Skip to Accessibility Tools Skip to Content Skip to Footer
Stressed out caregiver surrounded by speech bubbles coming from two other people

Using DBT to Cope with Caregiver Stress: Relationships

Living with Parkinson’s disease, mental health challenges associated with PD and/or being a care partner can involve dealing with challenging relationships during periods of ongoing stress or crisis. How often, during medical appointments, have you wished you had the language or skills to speak up to the doctor you felt was not understanding your questions or overall concern? Have there been moments with your loved ones when you’ve wished to set a gentle but firm boundary and have struggled? Perhaps you’re feeling overwhelmed with a friend who is trying to be helpful but consistently demonstrating a lack of compassion and understanding.

Dialectical Behavior Therapy, or DBT, can help individuals build skills in interpersonal relationships. As noted in a previous article, DBT has been taught to and used with care partners of individuals with dementia.1 When working with clients in my private practice, I’ve found it’s common sense strategies to be useful in helping individuals build skills, including assertiveness, in relationships.

In building interpersonal effectiveness skills, it can first be beneficial to learn what factors may interfere with relationships. Commonly, there are six areas of challenge:2  

  1. Not having the skills to get what you need.
  2. Having the skills but emotions interfering.
  3. Being unable to keep in mind your long terms goals and considering only short-term rewards.
  4. The environment, including other people getting in your way.
  5. Negative beliefs and thoughts that you don’t deserve to get what you want or worries about negative consequences of getting what you want.

Can you relate to any of these challenges? Most of us can. Perhaps you are desiring to ask your doctor about one of the newer treatments you heard about for PD in your support group but are worried your doctor may not hear you out? Another challenge may be avoiding talking with your loved one because every time you attempt to bring a topic of importance up you start to become very tearful and forget what you want to say.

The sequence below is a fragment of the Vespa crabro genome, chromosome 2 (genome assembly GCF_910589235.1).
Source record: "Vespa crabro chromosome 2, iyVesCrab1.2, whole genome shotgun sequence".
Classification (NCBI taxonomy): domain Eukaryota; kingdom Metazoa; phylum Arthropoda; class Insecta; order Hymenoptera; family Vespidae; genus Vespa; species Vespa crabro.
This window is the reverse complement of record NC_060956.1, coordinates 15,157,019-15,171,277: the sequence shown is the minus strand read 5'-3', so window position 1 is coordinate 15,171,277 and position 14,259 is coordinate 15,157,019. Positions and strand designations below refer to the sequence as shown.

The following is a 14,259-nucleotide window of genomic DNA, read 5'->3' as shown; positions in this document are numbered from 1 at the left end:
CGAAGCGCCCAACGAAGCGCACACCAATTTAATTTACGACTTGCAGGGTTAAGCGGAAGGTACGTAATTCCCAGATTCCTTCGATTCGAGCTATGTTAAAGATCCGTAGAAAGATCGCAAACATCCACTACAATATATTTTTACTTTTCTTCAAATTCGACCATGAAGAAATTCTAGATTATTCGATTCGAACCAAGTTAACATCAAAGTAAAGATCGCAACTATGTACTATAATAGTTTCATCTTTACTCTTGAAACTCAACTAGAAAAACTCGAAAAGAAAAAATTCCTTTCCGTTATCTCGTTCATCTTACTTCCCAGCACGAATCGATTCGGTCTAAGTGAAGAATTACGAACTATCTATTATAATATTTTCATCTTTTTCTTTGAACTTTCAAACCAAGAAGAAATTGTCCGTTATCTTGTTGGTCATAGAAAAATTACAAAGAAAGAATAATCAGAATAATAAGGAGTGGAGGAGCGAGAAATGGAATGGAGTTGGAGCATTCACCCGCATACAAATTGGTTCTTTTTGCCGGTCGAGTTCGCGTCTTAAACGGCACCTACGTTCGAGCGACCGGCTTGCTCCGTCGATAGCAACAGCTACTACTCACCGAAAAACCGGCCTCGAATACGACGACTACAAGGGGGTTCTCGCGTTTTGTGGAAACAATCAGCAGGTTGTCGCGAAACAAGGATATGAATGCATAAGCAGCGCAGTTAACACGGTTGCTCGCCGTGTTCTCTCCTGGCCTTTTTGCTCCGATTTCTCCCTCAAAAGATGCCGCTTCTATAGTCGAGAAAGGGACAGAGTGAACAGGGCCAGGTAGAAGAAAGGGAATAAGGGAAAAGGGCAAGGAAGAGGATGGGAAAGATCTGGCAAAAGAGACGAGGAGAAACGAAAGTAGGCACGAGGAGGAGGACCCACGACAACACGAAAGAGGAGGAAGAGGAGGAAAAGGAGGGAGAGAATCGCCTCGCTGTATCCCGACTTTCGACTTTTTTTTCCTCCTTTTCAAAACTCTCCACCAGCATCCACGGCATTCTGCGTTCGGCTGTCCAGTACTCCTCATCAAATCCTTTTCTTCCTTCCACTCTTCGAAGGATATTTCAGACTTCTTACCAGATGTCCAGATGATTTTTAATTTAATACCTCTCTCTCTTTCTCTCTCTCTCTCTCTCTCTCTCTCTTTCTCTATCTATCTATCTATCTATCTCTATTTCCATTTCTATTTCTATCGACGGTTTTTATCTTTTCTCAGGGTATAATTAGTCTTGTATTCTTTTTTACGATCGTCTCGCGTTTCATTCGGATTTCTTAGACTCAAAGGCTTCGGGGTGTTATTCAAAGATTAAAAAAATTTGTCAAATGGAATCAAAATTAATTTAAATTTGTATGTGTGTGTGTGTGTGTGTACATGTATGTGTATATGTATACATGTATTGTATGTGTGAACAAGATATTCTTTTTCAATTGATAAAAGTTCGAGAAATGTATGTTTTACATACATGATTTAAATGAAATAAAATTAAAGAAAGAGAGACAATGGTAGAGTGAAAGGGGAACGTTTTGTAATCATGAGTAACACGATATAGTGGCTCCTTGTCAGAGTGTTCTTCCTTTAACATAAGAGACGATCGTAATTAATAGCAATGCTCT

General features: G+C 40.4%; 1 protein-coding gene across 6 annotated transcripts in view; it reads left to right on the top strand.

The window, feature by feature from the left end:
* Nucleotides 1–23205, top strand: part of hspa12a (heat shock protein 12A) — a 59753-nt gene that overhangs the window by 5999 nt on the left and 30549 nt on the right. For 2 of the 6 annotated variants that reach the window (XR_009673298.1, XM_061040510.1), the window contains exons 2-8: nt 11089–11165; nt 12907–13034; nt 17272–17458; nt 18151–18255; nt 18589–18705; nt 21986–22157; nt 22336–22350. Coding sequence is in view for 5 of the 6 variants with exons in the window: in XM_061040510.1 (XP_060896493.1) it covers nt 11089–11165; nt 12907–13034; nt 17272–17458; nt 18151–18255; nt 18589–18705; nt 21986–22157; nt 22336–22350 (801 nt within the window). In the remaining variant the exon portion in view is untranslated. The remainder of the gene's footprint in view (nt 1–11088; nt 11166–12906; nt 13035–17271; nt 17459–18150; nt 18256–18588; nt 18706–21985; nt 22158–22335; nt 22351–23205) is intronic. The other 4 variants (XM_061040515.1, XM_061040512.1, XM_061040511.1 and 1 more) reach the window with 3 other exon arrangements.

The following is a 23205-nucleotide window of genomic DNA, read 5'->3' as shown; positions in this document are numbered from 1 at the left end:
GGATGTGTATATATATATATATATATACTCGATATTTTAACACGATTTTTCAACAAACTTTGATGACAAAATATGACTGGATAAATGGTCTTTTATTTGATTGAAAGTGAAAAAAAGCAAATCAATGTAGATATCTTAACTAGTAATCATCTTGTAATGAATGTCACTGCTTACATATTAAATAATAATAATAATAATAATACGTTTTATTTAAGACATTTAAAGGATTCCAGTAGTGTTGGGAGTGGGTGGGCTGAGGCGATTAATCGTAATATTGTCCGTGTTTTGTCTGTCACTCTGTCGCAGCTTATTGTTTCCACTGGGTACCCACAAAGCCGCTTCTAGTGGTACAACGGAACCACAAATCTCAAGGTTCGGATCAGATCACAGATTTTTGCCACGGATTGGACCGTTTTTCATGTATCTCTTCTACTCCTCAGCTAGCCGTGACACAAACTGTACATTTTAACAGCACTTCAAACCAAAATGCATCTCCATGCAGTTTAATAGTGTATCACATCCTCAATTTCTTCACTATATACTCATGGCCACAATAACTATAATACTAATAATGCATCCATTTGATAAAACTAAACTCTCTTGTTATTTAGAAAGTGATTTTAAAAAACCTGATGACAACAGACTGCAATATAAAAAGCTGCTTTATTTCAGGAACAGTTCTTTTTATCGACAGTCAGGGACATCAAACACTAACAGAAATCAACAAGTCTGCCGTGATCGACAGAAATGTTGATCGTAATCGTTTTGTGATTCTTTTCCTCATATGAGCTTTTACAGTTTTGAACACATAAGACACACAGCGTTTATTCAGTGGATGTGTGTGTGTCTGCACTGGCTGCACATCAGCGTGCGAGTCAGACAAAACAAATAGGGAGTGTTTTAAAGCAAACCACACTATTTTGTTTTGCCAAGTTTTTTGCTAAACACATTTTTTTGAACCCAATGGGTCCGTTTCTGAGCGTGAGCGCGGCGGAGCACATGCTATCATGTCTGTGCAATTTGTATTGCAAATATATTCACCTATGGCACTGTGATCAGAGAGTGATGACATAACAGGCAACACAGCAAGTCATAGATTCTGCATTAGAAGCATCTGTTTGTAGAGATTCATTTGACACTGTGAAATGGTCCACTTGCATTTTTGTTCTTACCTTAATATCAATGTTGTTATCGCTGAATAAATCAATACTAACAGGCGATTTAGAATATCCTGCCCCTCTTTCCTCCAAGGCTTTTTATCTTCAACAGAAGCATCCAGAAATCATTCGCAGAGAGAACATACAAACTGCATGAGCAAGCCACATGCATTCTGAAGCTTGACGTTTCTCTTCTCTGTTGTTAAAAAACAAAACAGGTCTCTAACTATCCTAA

Relationships can be tricky, especially when dealing with the overall stress of PD. Thankfully, there are multiple skills in the Interpersonal Effectiveness segment of DBT that care be of use. The one we will highlight here is designed to help improve effectiveness in getting what you want and can be useful for improving assertiveness. It goes by the acronym: DEAR MAN.2

  1. Describe: By sticking solely to the facts, tell the person what you are responding to.
  2. Express: Go over your feelings about how you feel so the other person can understand your emotional reaction using phrases such as “I want” versus “I should”.
  3. Assert: Clearly say no or ask what you want by not automatically assuming that the other person knows what you’re thinking.
  4. Reinforce: Tell the person, or reinforce, what the positive impact of what you need would bring to them.
  5. Mindful: Make sure you keep the focus on your goals, be a broken record if necessary.
  6. Appear confident: Stand tall, let your voice be strong and don’t retreat.
  7. Negotiate: Consider what you may be willing to give in order to get what you want.

This skill can be quite effective especially when practiced first in a low-stress environment and then moved into a more serious one. Practicing DEAR MAN can be done at the grocery store, out shopping, during a medical appointment, or in a conversation with your loved one.

How do you typically handle challenges that come up in relationships? Can you imagine any relationship issue that may benefit from using a skill such as DEAR MAN?

This article represents the opinions, thoughts, and experiences of the author; none of this content has been paid for by any advertiser. The ParkinsonsDisease.net team does not recommend or endorse any products or treatments discussed herein. Learn more about how we maintain editorial integrity here.

  1. Claudia Drossel, Jane E. Fisher, Victoria Mercer, A DBT Skills Training Group for Family Caregivers of Persons With Dementia,Behavior Therapy,Volume 42, Issue 1,2011,Pages 109-119,ISSN 0005-7894,https://doi.org/10.1016/j.beth.2010.06.001.
  2. Linehan, M. M. (2015). DBT® skills training manual (2nd ed.). New York, NY, US: Guilford Press.

Comments

Poll